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by Michele Valiquette and Steven Hill
Leaky Heaven Circus
Russian Hall,
600 Campbell Ave.
August 9-21
604-488-0003 or

Leaky Heaven Circus has deservedly developed a loyal following for its charming, off-the-wall theatrical events.  Putting highly skilled professional actors, clowns and acrobats together with their real-life kids, a lovable dog, and members of the East Side community in which the company is firmly rooted, Leaky Heaven’s shows are guaranteed all-age funfests.

The scripts tend to be little more than rough scaffolding, Bonobo! more so than previous shows like Ziggurat (based on Greek myth) or Birthday Boy (on the Nativity).  All feature the trademark Leaky Heaven ingredients in a free-form circus atmosphere, including plenty of good-natured audience interplay.

Michele Valiquette and director Steven Hill have based their Bonobo! script on American animal behaviourist Susan Savage-Rumbaugh’s research on the bonobo apes of central Africa.  Her experiments with one particular bonobo named Kanzi reveal the intelligence and human qualities of this unusually peaceful, loving species whose DNA is 98.4% identical with our own. (Check out the videos on

Lois Anderson plays Dr. Sue Rhumba in a ‘70s pantsuit, big hair and broad Amurican ayccent.  Her research on the bonobos, especially Kanzi and his mother, Matata (extraordinary husband-wife team Colin Heath and Manon Beaudoin), depends on her getting funded by eccentric, skeptical Professor Rotpeter (a drooling Peter Anderson in fright-wig and buck teeth), who has a crush on her.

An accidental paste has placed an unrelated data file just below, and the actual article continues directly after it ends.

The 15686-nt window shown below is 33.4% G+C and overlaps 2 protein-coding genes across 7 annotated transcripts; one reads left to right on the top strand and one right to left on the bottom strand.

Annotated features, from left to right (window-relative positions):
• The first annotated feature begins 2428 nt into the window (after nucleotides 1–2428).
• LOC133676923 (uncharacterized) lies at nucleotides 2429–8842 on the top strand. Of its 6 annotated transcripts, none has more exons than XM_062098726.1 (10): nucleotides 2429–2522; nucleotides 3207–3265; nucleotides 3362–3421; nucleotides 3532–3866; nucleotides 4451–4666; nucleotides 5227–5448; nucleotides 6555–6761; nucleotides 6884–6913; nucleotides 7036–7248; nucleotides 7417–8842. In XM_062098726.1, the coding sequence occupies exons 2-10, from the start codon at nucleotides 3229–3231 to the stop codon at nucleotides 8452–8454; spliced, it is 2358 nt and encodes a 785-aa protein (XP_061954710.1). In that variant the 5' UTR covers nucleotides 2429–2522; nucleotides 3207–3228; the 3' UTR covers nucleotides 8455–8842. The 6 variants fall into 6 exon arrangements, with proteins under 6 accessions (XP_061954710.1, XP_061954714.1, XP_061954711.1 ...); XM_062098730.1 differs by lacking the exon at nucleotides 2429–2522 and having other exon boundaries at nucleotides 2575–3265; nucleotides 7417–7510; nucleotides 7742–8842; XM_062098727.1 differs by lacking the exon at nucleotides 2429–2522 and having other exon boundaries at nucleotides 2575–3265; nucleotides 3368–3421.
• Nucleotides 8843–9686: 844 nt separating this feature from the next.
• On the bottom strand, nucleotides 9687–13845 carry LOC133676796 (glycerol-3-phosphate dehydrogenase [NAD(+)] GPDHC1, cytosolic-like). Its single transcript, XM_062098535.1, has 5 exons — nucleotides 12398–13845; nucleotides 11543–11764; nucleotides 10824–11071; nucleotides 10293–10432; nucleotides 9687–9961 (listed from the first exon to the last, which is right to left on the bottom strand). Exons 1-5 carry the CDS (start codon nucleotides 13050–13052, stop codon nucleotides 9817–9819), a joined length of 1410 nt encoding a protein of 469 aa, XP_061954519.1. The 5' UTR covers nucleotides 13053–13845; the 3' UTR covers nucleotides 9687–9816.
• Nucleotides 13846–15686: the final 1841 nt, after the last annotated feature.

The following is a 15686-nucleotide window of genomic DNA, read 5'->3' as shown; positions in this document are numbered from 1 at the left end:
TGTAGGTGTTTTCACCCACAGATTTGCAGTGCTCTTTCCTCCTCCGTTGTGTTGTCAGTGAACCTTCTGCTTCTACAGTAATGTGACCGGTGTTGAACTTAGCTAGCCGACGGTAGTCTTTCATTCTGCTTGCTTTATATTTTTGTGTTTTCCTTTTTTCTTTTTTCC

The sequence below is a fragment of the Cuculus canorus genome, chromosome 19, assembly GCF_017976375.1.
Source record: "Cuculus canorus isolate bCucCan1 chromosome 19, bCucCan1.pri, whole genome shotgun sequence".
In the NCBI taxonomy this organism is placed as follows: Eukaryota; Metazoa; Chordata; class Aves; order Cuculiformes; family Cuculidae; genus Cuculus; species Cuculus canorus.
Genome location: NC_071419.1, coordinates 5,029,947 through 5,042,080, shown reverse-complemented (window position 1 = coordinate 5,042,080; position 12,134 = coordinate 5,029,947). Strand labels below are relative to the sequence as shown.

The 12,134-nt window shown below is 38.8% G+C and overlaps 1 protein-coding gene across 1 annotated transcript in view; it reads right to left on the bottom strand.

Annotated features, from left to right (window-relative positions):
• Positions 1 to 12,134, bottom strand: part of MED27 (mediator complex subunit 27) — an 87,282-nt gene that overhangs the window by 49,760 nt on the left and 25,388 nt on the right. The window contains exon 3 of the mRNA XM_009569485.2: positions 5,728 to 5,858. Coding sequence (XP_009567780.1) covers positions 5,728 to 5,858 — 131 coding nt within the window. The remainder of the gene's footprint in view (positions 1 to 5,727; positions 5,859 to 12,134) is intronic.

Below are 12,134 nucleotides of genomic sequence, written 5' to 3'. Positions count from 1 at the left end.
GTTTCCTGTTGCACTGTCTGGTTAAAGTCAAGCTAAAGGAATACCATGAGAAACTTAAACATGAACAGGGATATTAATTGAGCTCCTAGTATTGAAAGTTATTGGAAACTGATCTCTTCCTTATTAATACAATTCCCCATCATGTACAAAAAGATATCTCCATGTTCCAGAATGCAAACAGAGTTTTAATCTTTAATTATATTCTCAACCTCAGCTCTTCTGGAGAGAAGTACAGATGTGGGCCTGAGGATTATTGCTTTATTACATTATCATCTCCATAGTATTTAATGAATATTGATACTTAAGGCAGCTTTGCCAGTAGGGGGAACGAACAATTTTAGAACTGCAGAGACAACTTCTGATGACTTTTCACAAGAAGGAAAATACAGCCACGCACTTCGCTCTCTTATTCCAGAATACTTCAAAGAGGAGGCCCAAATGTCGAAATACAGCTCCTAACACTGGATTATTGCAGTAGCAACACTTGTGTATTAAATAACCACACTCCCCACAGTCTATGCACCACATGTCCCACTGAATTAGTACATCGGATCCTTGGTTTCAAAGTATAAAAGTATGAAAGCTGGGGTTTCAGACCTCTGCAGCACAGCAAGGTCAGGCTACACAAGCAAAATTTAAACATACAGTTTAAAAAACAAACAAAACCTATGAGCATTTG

The story-line has little significance other than a sequence in which Dr. Sue tests the apes’ word-recognition—Kanzi successfully understands and acts on the combination “chase” and “critic.”  Peter Anderson does a lot of funny goofy stuff including voicing Mosey the dog, who gets two kids to do stupid human tricks. Lois (no relation) charms the audience as de facto mistress of ceremonies.  Little monkeys wander around and white-coated attendants manipulate the apes’ cages with hypnotic choreography to a delightful soundtrack by Ben Rogalsky and two other onstage musicians.

Primarily, the loosey-goosey structure lets Matata and Kanzi do their bonobo thing.  Beaudoin shows expressive ape-like body language and nice trapeze work but mostly plays straight-woman to Heath’s Kanzi, the real star. 

From the moment he enters, leaps onto Matata’s waist, nibbles at her breast (what looked like a clothespin from my seat), then tries to do the same to Dr. Sue, the audience is just a ripe banana in his simian hands. Former Cirque du Soleil performer Heath is a remarkably dexterous physical actor with a face as expressive as his body. He’ll crack you up with his foot-wide grin then break your heart with a deadpan stare while doing amazing monkey tricks.

For now, Bonobo! is Heath’s Vancouver swan song.  He, Beaudoin and family leave for Toronto where he’ll play a hobbit and understudy Gollum in the new Lord of the Rings megamusical.  Catch him here while you have the chance.

Jerry Wasserman

last updated: Sunday, May 7, 2006 5:12 PM
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